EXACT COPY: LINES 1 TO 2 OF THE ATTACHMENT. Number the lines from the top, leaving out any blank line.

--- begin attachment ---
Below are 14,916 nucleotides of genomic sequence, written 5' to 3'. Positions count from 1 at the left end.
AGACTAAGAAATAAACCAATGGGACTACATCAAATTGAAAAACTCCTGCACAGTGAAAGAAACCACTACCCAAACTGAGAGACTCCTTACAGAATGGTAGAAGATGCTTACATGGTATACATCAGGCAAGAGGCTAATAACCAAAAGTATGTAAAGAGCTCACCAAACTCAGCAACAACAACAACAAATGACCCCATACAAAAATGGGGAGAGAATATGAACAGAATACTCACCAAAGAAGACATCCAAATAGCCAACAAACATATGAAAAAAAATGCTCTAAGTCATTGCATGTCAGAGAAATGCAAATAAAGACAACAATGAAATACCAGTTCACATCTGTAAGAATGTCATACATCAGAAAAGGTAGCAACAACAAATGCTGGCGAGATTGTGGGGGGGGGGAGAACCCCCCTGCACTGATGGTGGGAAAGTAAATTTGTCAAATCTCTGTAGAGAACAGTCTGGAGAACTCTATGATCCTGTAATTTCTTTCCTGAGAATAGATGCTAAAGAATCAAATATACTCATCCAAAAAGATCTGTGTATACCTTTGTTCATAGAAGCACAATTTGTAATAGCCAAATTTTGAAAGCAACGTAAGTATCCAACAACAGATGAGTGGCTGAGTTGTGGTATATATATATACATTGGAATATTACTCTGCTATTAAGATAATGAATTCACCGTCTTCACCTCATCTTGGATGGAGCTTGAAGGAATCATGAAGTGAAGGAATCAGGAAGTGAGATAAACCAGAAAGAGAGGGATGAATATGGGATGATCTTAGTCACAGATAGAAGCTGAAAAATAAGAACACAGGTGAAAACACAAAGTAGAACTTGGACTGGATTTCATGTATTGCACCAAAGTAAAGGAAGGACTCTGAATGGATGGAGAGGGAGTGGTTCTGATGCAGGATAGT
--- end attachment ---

Below are 14,916 nucleotides of genomic sequence, written 5' to 3'. Positions count from 1 at the left end.
AGACTAAGAAATAAACCAATGGGACTACATCAAATTGAAAAACTCCTGCACAGTGAAAGAAACCACTACCCAAACTGAGAGACTCCTTACAGAATGGTAGAAGATGCTTACATGGTATACATCAGGCAAGAGGCTAATAACCAAAAGTATGTAAAGAGCTCACCAAACTCAGCAACAACAACAACAAATGACCCCATACAAAAATGGGGAGAGAATATGAACAGAATACTCACCAAAGAAGACATCCAAATAGCCAACAAACATATGAAAAAAAATGCTCTAAGTCATTGCATGTCAGAGAAATGCAAATAAAGACAACAATGAAATACCAGTTCACATCTGTAAGAATGTCATACATCAGAAAAGGTAGCAACAACAAATGCTGGCGAGATTGTGGGGGGGGGGAGAACCCCCCTGCACTGATGGTGGGAAAGTAAATTTGTCAAATCTCTGTAGAGAACAGTCTGGAGAACTCTATGATCCTGTAATTTCTTTCCTGAGAATAGATGCTAAAGAATCAAATATACTCATCCAAAAAGATCTGTGTATACCTTTGTTCATAGAAGCACAATTTGTAATAGCCAAATTTTGAAAGCAACGTAAGTATCCAACAACAGATGAGTGGCTGAGTTGTGGTATATATATATACATTGGAATATTACTCTGCTATTAAGATAATGAATTCACCGTCTTCACCTCATCTTGGATGGAGCTTGAAGGAATCATGAAGTGAAGGAATCAGGAAGTGAGATAAACCAGAAAGAGAGGGATGAATATGGGATGATCTTAGTCACAGATAGAAGCTGAAAAATAAGAACACAGGTGAAAACACAAAGTAGAACTTGGACTGGATTTCATGTATTGCACCAAAGTAAAGGAAGGACTCTGAATGGATGGAGAGGGAGTGGTTCTGATGCAGGATAGT